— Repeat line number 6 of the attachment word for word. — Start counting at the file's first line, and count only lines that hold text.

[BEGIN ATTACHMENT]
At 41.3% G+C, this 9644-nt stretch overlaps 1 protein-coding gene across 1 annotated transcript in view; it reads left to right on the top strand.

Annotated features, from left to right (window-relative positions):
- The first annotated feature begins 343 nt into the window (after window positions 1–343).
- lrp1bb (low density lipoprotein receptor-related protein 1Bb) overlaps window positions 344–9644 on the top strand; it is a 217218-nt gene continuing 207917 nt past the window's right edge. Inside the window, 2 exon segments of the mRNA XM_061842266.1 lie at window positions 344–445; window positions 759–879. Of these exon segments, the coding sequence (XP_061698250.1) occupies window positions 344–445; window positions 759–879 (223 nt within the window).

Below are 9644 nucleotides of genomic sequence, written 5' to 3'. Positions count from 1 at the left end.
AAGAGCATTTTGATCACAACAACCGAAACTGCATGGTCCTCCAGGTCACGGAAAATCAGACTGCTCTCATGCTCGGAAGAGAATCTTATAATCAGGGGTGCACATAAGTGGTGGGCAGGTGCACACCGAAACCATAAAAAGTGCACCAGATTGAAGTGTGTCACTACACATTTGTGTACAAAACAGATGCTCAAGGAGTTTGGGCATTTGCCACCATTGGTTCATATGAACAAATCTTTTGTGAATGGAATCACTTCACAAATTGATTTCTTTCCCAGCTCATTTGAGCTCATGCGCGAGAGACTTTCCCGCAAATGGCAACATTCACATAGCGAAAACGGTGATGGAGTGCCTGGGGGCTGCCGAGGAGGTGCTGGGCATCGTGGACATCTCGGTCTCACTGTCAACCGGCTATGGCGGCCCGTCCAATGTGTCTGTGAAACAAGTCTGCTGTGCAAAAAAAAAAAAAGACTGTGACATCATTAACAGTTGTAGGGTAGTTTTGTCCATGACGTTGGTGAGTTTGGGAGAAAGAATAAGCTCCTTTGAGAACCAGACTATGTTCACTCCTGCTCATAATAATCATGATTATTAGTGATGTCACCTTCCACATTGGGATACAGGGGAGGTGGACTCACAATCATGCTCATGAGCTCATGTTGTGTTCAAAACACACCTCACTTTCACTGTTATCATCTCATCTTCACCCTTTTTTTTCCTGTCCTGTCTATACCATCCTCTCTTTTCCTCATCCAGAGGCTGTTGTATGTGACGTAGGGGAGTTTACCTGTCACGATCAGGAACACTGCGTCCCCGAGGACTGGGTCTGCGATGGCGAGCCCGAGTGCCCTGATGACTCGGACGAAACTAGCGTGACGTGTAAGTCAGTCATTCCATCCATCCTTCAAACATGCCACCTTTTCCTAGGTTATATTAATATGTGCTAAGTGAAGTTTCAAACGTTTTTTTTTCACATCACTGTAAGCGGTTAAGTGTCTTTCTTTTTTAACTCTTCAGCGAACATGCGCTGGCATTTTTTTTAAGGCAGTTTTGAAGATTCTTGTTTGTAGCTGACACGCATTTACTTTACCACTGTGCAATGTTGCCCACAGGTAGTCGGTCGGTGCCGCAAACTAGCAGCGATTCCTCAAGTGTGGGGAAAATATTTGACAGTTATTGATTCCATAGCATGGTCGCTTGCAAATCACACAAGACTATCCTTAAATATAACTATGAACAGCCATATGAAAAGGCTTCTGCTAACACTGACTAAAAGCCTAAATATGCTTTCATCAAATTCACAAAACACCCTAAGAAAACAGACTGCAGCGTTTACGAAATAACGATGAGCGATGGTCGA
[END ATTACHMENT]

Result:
AAGAGCATTTTGATCACAACAACCGAAACTGCATGGTCCTCCAGGTCACGGAAAATCAGACTGCTCTCATGCTCGGAAGAGAATCTTATAATCAGGGGTGCACATAAGTGGTGGGCAGGTGCACACCGAAACCATAAAAAGTGCACCAGATTGAAGTGTGTCACTACACATTTGTGTACAAAACAGATGCTCAAGGAGTTTGGGCATTTGCCACCATTGGTTCATATGAACAAATCTTTTGTGAATGGAATCACTTCACAAATTGATTTCTTTCCCAGCTCATTTGAGCTCATGCGCGAGAGACTTTCCCGCAAATGGCAACATTCACATAGCGAAAACGGTGATGGAGTGCCTGGGGGCTGCCGAGGAGGTGCTGGGCATCGTGGACATCTCGGTCTCACTGTCAACCGGCTATGGCGGCCCGTCCAATGTGTCTGTGAAACAAGTCTGCTGTGCAAAAAAAAAAAAAGACTGTGACATCATTAACAGTTGTAGGGTAGTTTTGTCCATGACGTTGGTGAGTTTGGGAGAAAGAATAAGCTCCTTTGAGAACCAGACTATGTTCACTCCTGCTCATAATAATCATGATTATTAGTGATGTCACCTTCCACATTGGGATACAGGGGAGGTGGACTCACAATCATGCTCATGAGCTCATGTTGTGTTCAAAACACACCTCACTTTCACTGTTATCATCTCATCTTCACCCTTTTTTTTCCTGTCCTGTCTATACCATCCTCTCTTTTCCTCATCCAGAGGCTGTTGTATGTGACGTAGGGGAGTTTACCTGTCACGATCAGGAACACTGCGTCCCCGAGGACTGGGTCTGCGATGGCGAGCCCGAGTGCCCTGATGACTCGGACGAAACTAGCGTGACGTGTAAGTCAGTCATTCCATCCATCCTTCAAACATGCCACCTTTTCCTAGGTTATATTAATATGTGCTAAGTGAAGTTTCAAACGTTTTTTTTTCACATCACTGTAAGCGGTTAAGTGTCTTTCTTTTTTAACTCTTCAGCGAACATGCGCTGGCATTTTTTTTAAGGCAGTTTTGAAGATTCTTGTTTGTAGCTGACACGCATTTACTTTACCACTGTGCAATGTTGCCCACAGGTAGTCGGTCGGTGCCGCAAACTAGCAGCGATTCCTCAAGTGTGGGGAAAATATTTGACAGTTATTGATTCCATAGCATGGTCGCTTGCAAATCACACAAGACTATCCTTAAATATAACTATGAACAGCCATATGAAAAGGCTTCTGCTAACACTGACTAAAAGCCTAAATATGCTTTCATCAAATTCACAAAACACCCTAAGAAAACAGACTGCAGCGTTTACGAAATAACGATGAGCGATGGTCGA